NJ-7 polling: Anti-incumbent mood may chip at Lance and help Potosnak

Posted this overnight, when sensible people were asleep. So, I’m pulling it back up because I think it’s significant. And because we had it first.

America is supposed to be in the throws of a widespread anti-Democratic mood, as doomsday stories of Obama’s first mid-term election – particularly post-spill – and the pull of history whisper daily.

Ed PotosnakBut there’s a window of chance that in New Jersey’s 7th congressional district such tendencies are instead manifesting themselves as a broader anti-incumbent mood, that incumbent being the GOP’s Leonard Lance. Some real lack of enthusiasm among the very voters he should be counting on most. In his Primary, Lance had a record three Tea Party challengers charge at him from the right. And he won with the lowest percentage of any incumbent in the New Jersey congressional delegation – 56%. In fact, none of Lance’s three GOP primary challengers has even endorsed him since. And one of them – David Larsen – is still in contact with supporters encouraging them to “vote for conservatism, vote for change,” though it isn’t clear for whom that might be.

That might be the crack of an opening of a fighting chance for Ed Potosnak, the high school chemistry teacher who won a national Albert Einstein Distinguished Educator fellowship and went to Washington to work on policy with Rep. Mike Honda (D-CA). Potosnak, in his late thirties, is younger than Lance, but he’s also a fresh, hard-worker with progressive bona fides in a district that had its heart broken a couple times.

So, to the poll. Fred Yang of the polling firm Garin Hart Yang surveyed 400 likely voters less than a week ago (June 23-24). And despite the fact registered Democrats now outnumber registered Republicans in the district (the Unaffiliateds kick both our butts), GOP voters were oversampled.

In indicators of an incumbent’s strength, Lance is soft. Just 31% of 7th CD voters want to see Leonard Lance reelected; 46% think it’s time to make a change and elect someone else. Nosing into those numbers you find the squishiest appraisals of Lance. Republicans: 43% reelect, 39% make a change. Independents: 24% reelect, 47% make a change.

Potosnak still has low name-recognition: 12%. But the polling suggests NJ-7 is a restless district: Without naming the actual candidates, by nearly 3-1 (55%-19%), NJ-7 voters prefer electing “new people” over reelecting “current members of Congress.” Ironically, it’s Lance’s own voters who are most pre-disposed to electing new people, by a nearly 6-1 margin. It may be possible that some of those voters still think of Lance as one of those “new people,” but given the decades-long tenure in NJ politics before Congress, that’s a stretch.  

I have some concerns about a key component of the poll involving response to Lance and Potosnak by description of them. The description of Lance links him to his old boss (the high approval-rating Gov. Tom Kean) and attributes fights for fiscal responsibility to his first term in the House. But Potosnak is ID’d as a Rutgers graduate who became a scientist and teacher and started his own small business, and who has the real-world experience. It’s the insertion of that word “the” that makes the description seem leading, as well as the elimination of Lance’s NJ legislature years, which in many NJ-7 eyes were distinguished years. That said, with those descriptions placed in subjects’ minds, Potosnak zooms up to a competitive position:  47% Lance, 43% Potosnak, 10% undecided.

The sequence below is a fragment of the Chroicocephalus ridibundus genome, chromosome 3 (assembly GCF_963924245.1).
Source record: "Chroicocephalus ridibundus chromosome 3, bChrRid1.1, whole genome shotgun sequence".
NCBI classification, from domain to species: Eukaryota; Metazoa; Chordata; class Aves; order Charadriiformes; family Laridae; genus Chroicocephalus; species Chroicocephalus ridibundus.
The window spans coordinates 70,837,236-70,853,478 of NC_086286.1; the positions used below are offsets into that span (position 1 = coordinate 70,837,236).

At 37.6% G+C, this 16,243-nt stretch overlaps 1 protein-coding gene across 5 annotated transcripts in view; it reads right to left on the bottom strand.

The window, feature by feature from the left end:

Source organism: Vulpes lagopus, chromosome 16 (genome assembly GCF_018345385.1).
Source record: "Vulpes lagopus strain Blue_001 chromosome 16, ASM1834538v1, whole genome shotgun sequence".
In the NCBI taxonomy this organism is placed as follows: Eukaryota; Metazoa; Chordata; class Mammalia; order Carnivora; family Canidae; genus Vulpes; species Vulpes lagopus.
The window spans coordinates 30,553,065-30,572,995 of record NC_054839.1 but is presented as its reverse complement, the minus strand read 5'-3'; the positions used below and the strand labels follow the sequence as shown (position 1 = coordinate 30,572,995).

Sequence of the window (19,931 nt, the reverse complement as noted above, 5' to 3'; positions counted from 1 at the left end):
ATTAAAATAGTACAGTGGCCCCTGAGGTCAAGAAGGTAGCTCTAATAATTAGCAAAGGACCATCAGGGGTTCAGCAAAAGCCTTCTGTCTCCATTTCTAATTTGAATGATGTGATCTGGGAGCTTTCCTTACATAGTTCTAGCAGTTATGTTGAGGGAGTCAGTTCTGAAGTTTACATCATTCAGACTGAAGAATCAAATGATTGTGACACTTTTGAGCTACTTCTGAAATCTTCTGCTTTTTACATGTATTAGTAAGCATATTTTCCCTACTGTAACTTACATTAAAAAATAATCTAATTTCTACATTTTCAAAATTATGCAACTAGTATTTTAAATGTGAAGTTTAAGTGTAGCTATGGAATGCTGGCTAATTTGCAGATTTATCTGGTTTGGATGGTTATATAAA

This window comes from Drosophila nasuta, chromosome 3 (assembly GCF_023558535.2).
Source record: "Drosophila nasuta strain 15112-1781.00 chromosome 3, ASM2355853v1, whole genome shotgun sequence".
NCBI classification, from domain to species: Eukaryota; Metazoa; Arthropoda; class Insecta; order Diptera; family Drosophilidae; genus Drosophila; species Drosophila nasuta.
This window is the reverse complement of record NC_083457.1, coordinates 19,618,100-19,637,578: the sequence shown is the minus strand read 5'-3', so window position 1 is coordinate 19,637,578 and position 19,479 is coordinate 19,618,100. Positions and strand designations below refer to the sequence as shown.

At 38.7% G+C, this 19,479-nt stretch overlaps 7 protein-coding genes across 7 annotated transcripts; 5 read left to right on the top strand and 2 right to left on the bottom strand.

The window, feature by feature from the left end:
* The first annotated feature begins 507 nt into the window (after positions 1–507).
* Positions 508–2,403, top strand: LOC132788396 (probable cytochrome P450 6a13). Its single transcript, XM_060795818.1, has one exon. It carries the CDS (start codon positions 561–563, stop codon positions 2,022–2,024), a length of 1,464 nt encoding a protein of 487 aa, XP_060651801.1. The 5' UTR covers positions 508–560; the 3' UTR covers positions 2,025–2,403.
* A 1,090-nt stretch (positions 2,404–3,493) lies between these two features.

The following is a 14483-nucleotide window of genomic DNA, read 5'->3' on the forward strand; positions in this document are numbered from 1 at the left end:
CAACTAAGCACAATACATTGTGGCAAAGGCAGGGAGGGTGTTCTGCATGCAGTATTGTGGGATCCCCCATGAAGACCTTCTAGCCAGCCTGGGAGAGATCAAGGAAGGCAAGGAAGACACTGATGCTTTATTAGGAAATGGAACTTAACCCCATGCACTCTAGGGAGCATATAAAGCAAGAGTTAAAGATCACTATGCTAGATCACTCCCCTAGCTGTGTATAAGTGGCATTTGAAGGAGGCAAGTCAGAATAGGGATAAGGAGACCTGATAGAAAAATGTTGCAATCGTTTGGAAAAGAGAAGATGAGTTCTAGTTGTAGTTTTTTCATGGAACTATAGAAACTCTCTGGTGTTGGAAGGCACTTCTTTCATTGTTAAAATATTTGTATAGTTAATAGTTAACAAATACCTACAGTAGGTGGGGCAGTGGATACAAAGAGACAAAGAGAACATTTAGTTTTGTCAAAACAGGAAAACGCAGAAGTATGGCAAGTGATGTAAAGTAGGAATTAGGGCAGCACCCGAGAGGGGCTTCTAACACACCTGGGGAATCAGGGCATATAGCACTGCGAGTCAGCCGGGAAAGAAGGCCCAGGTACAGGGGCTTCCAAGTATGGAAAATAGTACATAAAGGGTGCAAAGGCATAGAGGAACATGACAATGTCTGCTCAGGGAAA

The appeal of Potosnak’s non-politician profile in an anti-incumbent year shows up in Potosnak’s 49%-40% lead among Independents, and by his 3-1 lead among undecideds.

On the ground here in Hunterdon where I live, it’s commonly understood that Lance’s 3 Tea Party opponents show real dissatisfaction from the right – where the money is – and that they took a chunk out of him. How big a chunk I don’t know yet. Larsen’s people are particularly energized – still. And if there are NJ-7 readers here – particularly in Somerset County – with insight into GOP NJ-7 restiveness, let us know how this race looks to you.

Ed Potosnak is marching with DFA & the Democrats in the 4th of July Parade in Lebanon, Hunterdon’s biggest summer event.

Comments (5)

  1. Jason Springer

    the throw the bums out sentiment, regardless of who they are is clearly out there. Any idea what the tea partiers will do in the general? It seems they cost themselves not being able to agree on one candidate to get behind in the primary.

  2. ken bank

    Alot of TNuts are homophobic and I saw some comments on blogposts during the primary accusing Lance of being gay.  As much as they hate Lance, will their hatred of LGBT overcome that?

    This is, after all, Hunterdon County, which elected for State Senator a self-proclaimed homophobe who several months ago proposed legislation requiring parental notification for school trips to the state capital advising that children may be exposed to gay harassment as a result of the state’s LGBT anti-discrimination laws.

  3. Rosi Efthim (Post author)

    I think they should have unified their efforts behind David Larsen. Votes for all 3 of the challengers from the right – Larsen, Bruce Baker & Lon Hosford – didn’t add up to Lance’s total, as low as it was. But I would have wanted to see the race where the strongest Tea Party guy had consolidated the money from the right, and streamlined the message from the right that those 3 battled each other for ownership of.

    Hell, if the GOP wants to destroy itself I want to toast marshmallows and watch.

  4. Jason Springer

    planning the next bloggers breakfast, we can plan the Blue Jersey bonfire and marshmallow toast.

  5. Rosi Efthim (Post author)

    I can just see it now, the mad crush of people with suggestions of just what to throw into that bonfire.


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